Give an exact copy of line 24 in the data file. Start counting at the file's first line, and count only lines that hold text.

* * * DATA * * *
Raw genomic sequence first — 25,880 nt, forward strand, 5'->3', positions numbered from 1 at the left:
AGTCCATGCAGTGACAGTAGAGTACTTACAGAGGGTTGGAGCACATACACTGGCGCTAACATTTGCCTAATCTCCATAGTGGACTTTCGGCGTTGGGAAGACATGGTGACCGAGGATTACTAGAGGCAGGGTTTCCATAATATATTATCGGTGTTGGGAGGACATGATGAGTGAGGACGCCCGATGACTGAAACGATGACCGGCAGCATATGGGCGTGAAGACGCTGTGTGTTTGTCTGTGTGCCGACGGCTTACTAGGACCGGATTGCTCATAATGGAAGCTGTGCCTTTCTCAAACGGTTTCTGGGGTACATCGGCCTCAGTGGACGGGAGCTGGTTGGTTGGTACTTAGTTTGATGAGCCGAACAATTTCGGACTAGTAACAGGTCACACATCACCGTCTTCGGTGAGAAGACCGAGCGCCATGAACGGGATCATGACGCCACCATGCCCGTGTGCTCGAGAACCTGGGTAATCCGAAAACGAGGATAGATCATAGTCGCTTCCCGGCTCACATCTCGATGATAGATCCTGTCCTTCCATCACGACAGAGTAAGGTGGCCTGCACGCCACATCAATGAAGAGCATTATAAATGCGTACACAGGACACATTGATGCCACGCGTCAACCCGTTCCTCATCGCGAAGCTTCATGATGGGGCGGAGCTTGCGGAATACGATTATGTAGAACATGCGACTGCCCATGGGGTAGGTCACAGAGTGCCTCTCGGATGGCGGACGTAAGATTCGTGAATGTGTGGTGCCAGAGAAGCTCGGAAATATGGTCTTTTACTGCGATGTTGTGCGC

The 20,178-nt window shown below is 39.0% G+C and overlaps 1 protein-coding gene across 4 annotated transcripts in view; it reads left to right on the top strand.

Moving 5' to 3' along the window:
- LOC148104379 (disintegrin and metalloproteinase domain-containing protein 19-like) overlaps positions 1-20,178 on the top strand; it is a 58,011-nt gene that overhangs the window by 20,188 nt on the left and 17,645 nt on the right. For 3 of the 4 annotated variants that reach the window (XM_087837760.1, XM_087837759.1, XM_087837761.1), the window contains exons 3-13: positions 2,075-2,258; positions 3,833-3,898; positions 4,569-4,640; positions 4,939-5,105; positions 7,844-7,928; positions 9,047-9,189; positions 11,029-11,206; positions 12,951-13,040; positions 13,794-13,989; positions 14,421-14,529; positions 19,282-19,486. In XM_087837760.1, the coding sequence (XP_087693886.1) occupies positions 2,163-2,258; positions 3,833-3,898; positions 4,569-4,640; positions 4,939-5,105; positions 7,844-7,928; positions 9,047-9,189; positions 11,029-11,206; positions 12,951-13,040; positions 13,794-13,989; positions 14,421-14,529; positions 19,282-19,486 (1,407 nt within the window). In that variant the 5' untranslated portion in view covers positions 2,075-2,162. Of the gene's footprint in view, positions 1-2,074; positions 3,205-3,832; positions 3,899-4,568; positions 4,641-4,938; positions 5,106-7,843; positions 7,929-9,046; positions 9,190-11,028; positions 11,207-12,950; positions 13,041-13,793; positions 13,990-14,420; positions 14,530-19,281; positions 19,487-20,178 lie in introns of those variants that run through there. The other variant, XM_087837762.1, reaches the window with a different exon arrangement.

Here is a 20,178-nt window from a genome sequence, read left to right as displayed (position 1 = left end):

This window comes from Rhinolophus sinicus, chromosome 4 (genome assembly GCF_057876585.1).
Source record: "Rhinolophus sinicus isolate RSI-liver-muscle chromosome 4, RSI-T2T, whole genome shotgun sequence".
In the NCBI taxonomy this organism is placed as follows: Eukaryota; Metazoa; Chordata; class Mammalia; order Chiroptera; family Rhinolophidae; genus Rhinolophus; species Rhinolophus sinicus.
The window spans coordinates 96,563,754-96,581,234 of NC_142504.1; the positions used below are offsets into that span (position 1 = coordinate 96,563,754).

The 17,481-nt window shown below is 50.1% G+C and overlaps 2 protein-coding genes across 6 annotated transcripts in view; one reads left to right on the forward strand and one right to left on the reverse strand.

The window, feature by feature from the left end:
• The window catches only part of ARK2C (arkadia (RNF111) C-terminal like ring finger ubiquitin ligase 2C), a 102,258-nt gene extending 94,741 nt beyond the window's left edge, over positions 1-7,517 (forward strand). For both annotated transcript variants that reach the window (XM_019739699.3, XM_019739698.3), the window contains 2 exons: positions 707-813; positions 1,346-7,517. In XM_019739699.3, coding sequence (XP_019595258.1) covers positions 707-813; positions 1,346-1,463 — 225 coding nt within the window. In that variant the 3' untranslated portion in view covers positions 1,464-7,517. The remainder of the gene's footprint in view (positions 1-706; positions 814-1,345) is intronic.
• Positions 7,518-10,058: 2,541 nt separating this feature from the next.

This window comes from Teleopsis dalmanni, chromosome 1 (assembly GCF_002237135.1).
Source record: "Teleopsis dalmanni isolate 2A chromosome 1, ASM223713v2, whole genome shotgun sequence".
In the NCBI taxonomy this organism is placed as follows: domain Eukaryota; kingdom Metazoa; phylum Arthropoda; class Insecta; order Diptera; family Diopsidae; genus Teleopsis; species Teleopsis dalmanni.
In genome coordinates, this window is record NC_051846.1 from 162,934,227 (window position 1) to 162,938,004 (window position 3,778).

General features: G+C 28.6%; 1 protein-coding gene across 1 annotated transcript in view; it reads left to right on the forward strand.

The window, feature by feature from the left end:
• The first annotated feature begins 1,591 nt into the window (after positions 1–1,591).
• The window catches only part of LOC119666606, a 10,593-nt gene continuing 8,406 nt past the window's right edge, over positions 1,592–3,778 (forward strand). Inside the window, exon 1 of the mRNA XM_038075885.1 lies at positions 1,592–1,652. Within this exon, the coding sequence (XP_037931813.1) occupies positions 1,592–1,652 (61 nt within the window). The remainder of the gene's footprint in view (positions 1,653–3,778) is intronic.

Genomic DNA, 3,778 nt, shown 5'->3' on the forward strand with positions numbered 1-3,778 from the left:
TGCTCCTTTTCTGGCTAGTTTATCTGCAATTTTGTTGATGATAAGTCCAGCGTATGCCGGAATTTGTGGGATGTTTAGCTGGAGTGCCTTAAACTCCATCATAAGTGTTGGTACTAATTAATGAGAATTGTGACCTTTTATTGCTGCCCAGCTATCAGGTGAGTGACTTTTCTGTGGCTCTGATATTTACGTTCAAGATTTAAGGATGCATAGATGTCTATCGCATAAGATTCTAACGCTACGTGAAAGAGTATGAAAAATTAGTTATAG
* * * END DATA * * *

TGCTCCTTTTCTGGCTAGTTTATCTGCAATTTTGTTGATGATAAGTCCAGCGTATGCCGGAATTTGTGGGATGTTTAGCTGGAGTGCCTTAAACTCCATCATAAGTGTTGGTACTAATTAATGAGAATTGTGACCTTTTATTGCTGCCCAGCTATCAGGTGAGTGACTTTTCTGTGGCTCTGATATTTACGTTCAAGATTTAAGGATGCATAGATGTCTATCGCATAAGATTCTAACGCTACGTGAAAGAGTATGAAAAATTAGTTATAG